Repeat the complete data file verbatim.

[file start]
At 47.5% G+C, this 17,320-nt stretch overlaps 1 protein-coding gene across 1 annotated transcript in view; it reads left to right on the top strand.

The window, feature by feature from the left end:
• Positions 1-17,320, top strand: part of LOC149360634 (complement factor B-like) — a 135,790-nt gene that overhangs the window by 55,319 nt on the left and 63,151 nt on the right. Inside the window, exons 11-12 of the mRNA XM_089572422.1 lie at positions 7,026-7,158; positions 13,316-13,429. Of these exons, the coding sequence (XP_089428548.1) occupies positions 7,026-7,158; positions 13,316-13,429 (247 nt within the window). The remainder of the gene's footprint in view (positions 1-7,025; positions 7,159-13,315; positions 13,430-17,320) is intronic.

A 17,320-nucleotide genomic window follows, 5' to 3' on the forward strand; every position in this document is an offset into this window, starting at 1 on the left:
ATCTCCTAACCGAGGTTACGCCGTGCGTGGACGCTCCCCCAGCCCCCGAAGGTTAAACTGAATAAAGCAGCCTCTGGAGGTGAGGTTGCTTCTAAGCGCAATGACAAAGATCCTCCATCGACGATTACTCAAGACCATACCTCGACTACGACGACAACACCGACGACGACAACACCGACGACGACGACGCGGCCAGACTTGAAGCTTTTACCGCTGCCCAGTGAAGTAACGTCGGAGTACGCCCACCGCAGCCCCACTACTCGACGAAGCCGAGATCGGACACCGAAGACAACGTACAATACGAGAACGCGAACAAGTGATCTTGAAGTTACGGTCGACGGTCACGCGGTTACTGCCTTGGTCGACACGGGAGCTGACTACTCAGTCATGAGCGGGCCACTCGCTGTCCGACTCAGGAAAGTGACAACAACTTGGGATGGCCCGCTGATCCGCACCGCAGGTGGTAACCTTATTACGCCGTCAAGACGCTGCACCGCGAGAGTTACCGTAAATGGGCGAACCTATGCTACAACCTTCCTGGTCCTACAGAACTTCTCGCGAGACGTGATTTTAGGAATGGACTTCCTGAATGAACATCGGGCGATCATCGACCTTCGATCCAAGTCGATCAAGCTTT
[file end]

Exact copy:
At 47.5% G+C, this 17,320-nt stretch overlaps 1 protein-coding gene across 1 annotated transcript in view; it reads left to right on the top strand.

The window, feature by feature from the left end:
• Positions 1-17,320, top strand: part of LOC149360634 (complement factor B-like) — a 135,790-nt gene that overhangs the window by 55,319 nt on the left and 63,151 nt on the right. Inside the window, exons 11-12 of the mRNA XM_089572422.1 lie at positions 7,026-7,158; positions 13,316-13,429. Of these exons, the coding sequence (XP_089428548.1) occupies positions 7,026-7,158; positions 13,316-13,429 (247 nt within the window). The remainder of the gene's footprint in view (positions 1-7,025; positions 7,159-13,315; positions 13,430-17,320) is intronic.

A 17,320-nucleotide genomic window follows, 5' to 3' on the forward strand; every position in this document is an offset into this window, starting at 1 on the left:
ATCTCCTAACCGAGGTTACGCCGTGCGTGGACGCTCCCCCAGCCCCCGAAGGTTAAACTGAATAAAGCAGCCTCTGGAGGTGAGGTTGCTTCTAAGCGCAATGACAAAGATCCTCCATCGACGATTACTCAAGACCATACCTCGACTACGACGACAACACCGACGACGACAACACCGACGACGACGACGCGGCCAGACTTGAAGCTTTTACCGCTGCCCAGTGAAGTAACGTCGGAGTACGCCCACCGCAGCCCCACTACTCGACGAAGCCGAGATCGGACACCGAAGACAACGTACAATACGAGAACGCGAACAAGTGATCTTGAAGTTACGGTCGACGGTCACGCGGTTACTGCCTTGGTCGACACGGGAGCTGACTACTCAGTCATGAGCGGGCCACTCGCTGTCCGACTCAGGAAAGTGACAACAACTTGGGATGGCCCGCTGATCCGCACCGCAGGTGGTAACCTTATTACGCCGTCAAGACGCTGCACCGCGAGAGTTACCGTAAATGGGCGAACCTATGCTACAACCTTCCTGGTCCTACAGAACTTCTCGCGAGACGTGATTTTAGGAATGGACTTCCTGAATGAACATCGGGCGATCATCGACCTTCGATCCAAGTCGATCAAGCTTT